This section is from "The Horticulturist, And Journal Of Rural Art And Rural Taste", by P. Barry, A. J. Downing, J. Jay Smith, Peter B. Mead, F. W. Woodward, Henry T. Williams. Also available from Amazon: Horticulturist and Journal of Rural Art and Rural Taste.
Flowering from Christmas to June, and forming handsome specimens for decorative purposes at a comparatively small expense, both as regards attention and accommodation, and also furnishing a profusion of finely-shaped many-colored flowers for boquets (which the Cineraria does), it well deserves to be, as it is, one of the most popular flowers of the day. It is of easy culture, and in most cases is well managed; but, nevertheless, in some instances (where ample means exist, and also doubtless a desire to produce respectable specimens) it exhibits effects of the worst possible treatment The following hints may enable such growers to produce creditable examples of this extremely useful plant The ordinary method of propagating the Cineraria is by root suckers, which are produced abundantly by plants after blooming, when placed in a shady situation and properly attended to with water. The old plants should be broken up as early in August as suckers can be had strong enough; the latter should be potted singly in 4-inch pots, and placed in a shady part of a cold frame till well established, which will be is less than a fortnight The plants should then be placed near the glass, and receive abundance of air, with a view to secure "stocky" growth, During autumn, and until severe weather occurs, a cold frame will form the most suitable situation for promoting rapid growth; but some attention will be necessary not to wet the foliage any more than can be helped, and also to avoid cold currents of air, which turn the leaves foxy, and greatly injure the plants.
At the same time, however, admit sufficient air to prevent weakly growth. Water should be applied early in the day when necessary, giving a good soaking, and air admitted on the sheltered side of the frame, to dry the atmosphere and foliage. During autumn and winter, the Cineraria is somewhat liable to mildew, especially some varieties; keep, therefore, a sharp out-look for this enemy, and apply sulphur the moment it appears to the parts affected. Mildew is greatly encouraged by a confined over-moist atmosphere, which is also very congenial to aphides, which will be sure to maks their appearance under such circumstances. As soon as they are perceived, apply tobacco smoke, but if the plants are kept in good health, neither evil will be very troublesome. As soon as frost is likely to occur the glass should be protected every night with straw screens, or some efficient covering; for remember the Cineraria will not stand much frost, and neglect in covering may do irreparable damage, With respect to potting, the plants should be allowed plenty of root room, until near their period of flowering, and they ought never to be pot-bound during the growing season. liberal shifts may be given to healthy thriving plants, but weak varieties should not be over-potted. Specimens may have 10-inch pots at the second shift, which will be sufficiently large for the winter, and in March they may be moved into 12 or 15-inch pots, according to the sized specimens desired.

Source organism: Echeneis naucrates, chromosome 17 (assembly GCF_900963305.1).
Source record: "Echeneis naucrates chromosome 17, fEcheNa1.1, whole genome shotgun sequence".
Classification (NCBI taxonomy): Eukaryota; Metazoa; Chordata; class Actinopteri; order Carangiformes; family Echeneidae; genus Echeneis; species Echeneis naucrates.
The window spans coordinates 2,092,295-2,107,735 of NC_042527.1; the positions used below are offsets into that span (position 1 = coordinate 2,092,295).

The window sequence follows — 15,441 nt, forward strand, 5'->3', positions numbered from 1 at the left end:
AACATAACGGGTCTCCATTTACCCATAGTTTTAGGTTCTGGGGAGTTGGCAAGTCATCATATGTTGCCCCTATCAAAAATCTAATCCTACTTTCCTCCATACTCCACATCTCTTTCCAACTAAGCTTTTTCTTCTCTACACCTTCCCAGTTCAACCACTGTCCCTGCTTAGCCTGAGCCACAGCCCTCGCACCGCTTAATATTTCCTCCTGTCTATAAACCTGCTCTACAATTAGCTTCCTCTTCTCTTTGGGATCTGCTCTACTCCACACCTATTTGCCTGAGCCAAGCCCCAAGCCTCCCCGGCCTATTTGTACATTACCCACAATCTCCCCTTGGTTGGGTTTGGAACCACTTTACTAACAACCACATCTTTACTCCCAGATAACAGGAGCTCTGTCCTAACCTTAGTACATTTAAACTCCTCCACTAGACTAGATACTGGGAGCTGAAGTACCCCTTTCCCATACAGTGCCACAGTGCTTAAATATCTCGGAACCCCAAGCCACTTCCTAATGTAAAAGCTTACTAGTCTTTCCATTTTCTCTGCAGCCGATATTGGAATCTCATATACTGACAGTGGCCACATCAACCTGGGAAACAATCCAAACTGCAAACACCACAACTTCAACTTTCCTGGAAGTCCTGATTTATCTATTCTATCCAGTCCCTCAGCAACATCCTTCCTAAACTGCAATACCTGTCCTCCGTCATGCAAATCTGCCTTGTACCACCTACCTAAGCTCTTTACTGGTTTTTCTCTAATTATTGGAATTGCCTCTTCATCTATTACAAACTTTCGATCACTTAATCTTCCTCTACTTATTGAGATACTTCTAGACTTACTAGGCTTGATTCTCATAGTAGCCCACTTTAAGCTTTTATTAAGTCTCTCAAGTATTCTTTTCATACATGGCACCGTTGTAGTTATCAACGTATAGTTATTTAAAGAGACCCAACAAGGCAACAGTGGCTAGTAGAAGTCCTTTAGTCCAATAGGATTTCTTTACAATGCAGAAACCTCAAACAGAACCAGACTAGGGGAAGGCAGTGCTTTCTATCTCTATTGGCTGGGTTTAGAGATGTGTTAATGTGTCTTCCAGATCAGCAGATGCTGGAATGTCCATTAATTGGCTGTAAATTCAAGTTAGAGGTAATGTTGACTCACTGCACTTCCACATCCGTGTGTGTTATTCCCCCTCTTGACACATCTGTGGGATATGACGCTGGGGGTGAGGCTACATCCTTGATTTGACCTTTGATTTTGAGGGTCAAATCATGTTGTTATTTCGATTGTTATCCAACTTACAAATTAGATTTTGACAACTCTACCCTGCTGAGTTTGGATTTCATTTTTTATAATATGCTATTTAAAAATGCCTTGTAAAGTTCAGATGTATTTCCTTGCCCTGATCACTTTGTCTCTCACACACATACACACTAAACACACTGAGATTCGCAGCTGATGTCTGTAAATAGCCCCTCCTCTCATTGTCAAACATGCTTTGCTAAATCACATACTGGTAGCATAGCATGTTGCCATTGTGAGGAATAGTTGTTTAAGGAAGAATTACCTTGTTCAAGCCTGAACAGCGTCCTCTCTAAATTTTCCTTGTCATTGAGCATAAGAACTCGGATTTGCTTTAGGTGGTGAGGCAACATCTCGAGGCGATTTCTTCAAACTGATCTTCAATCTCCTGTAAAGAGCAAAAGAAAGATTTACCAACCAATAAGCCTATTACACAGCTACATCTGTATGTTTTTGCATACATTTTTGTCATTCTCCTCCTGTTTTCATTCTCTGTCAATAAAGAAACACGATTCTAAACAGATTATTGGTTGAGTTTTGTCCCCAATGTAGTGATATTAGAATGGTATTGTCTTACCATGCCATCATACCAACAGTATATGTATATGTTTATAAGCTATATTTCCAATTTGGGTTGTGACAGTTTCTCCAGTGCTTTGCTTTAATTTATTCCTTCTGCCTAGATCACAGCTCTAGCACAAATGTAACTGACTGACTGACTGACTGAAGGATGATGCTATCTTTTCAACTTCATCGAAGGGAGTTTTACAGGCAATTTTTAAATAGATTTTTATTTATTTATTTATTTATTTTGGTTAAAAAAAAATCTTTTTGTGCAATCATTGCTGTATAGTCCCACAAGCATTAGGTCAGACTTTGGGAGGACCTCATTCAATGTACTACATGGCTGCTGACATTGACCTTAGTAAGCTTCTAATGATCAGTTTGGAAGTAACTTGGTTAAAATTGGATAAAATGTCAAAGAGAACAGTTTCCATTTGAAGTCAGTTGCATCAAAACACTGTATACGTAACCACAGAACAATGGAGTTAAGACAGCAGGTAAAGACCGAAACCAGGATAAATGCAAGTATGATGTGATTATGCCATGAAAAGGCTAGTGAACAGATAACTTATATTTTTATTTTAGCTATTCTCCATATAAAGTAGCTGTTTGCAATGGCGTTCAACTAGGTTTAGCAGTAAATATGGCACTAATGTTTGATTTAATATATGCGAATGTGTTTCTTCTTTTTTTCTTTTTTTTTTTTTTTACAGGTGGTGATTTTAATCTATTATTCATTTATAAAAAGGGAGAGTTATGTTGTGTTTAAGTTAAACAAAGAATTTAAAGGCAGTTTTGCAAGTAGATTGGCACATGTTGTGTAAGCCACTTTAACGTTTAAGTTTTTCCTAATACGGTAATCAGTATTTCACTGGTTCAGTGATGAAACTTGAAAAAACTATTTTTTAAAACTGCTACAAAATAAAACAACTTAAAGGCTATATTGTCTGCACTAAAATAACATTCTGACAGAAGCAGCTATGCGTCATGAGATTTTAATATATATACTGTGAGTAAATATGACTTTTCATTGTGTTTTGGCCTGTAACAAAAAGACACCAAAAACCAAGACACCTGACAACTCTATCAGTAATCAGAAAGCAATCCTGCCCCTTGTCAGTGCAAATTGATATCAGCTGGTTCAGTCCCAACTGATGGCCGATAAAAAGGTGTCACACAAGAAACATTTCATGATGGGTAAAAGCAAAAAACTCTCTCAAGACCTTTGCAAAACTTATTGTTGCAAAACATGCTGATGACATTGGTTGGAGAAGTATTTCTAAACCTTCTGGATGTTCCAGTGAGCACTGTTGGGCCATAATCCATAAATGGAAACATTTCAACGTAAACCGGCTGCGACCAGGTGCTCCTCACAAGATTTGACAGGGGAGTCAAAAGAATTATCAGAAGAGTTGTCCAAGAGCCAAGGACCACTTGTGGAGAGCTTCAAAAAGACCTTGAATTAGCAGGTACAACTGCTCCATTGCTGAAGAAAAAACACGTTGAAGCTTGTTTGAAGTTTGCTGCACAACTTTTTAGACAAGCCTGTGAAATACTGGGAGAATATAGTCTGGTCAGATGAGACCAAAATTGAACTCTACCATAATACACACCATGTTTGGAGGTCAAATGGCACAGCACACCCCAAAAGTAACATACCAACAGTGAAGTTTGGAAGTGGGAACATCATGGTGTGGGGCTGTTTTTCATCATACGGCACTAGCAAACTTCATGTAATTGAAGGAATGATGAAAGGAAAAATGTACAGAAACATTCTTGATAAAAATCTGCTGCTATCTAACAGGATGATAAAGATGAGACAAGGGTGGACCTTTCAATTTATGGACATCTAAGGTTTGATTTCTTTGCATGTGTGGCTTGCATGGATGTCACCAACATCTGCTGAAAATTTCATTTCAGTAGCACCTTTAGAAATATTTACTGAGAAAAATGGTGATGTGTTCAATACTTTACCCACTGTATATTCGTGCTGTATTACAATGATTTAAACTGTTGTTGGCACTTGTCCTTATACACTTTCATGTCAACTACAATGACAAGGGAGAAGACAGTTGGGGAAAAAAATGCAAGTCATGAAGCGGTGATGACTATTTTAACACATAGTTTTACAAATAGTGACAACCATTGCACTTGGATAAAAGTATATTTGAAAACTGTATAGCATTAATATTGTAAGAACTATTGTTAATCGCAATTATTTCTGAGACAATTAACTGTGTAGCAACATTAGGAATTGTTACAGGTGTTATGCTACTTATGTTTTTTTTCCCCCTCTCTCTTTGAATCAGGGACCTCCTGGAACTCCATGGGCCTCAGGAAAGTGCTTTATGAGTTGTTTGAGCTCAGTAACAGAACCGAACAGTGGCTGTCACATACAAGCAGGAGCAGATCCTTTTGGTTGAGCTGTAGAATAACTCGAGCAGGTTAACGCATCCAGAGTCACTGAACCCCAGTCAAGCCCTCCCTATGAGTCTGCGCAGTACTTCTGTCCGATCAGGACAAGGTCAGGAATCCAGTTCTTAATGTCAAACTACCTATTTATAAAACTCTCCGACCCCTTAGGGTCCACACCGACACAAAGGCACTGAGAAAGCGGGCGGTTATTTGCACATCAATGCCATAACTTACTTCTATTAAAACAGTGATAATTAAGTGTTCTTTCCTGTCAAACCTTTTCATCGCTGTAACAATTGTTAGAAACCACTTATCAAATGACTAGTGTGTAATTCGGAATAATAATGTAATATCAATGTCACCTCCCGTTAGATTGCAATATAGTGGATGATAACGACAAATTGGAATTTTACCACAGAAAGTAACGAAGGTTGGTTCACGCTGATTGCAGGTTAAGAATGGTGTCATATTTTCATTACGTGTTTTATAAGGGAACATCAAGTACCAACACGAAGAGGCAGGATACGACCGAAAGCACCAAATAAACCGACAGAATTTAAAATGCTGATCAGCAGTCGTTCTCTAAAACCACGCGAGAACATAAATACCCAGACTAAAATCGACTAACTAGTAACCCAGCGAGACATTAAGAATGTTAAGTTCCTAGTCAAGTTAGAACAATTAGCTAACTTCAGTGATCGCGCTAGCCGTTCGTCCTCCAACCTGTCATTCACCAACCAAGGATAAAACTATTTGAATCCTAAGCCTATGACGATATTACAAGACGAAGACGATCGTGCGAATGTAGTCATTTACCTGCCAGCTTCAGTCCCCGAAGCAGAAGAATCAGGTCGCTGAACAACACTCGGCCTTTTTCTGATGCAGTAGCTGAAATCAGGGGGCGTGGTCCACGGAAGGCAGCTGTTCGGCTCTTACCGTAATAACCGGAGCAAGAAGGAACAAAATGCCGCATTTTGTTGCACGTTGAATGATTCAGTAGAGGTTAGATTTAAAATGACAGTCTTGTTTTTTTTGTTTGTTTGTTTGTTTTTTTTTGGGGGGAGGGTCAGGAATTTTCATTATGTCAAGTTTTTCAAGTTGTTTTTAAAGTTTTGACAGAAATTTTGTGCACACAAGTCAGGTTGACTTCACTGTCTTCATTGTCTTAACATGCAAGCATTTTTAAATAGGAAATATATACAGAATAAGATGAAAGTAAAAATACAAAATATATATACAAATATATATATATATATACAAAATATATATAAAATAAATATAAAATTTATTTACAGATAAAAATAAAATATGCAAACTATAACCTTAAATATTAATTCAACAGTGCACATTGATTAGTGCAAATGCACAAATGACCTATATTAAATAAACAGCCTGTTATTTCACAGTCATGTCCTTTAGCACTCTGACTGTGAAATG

The plants should be removed to the front of the greenhouse, or to some light airy situation, where they will be secure from frost and damp. As before stated, keep them free from insects and mildew, and remove any decaying leaves as they appear. When the flower stems begin to elongate, they should be pegged or tied out, so as to keep the specimens open for the admission of light and air, and manure water will be highly beneficial at this stage. When the plants are in flower they should occupy an airy place, where they will receive abundance of light without alter the tun becomes powerful in spring. Those blooming in winter like full exposure to the little sunshine and light which can then be afforded them. Where specimens are wished to flower in winter, cuttings should be selected about April, planted in light sandy soil, placed in a temperature of about 65°, and grown as freely as possible during the summer and autumn, and allowed to become pot-bound towards November, when, if placed in a temperature of about 50°, they will be found to flower freely, and will be exceedingly useful for furnishing cut flowers. Seeds sown in April produce useful plants for winter flowering, as they grow more rigorously during the summer.
When the beauty of the specimens is over, remove the flower stems, unless seed is wanted, and then only a few spikes need be left. Place the plants in a shady situation and keep them clear of insects and properly supplied with water until a supply of suckers is obtained, when the old plants may be thrown away. Good fresh turfy loam, in the proportion of two parts to one of two-years-old cowdong, well intermixed with a quantity of clean, sharp sand, according to the nature of the loam, to insure eflicient drainage, forms an excellent compofft for the Cineraria. For small plants leaf-soil or sandy peat may be substituted for the cowdung. - A., in Gardeners' Chronicle.
These are beautiful winter plants for a green-house, and may be made much more ornamental if they are grown in large pots, and the flower stems of those that are slight enough to admit of it, are gradually pulled and pegged down to the surface of the pot. In that way, we have seen complete domes of bloom not six inches high, but from eighteen to twenty-four inches across. This is the time to begin them.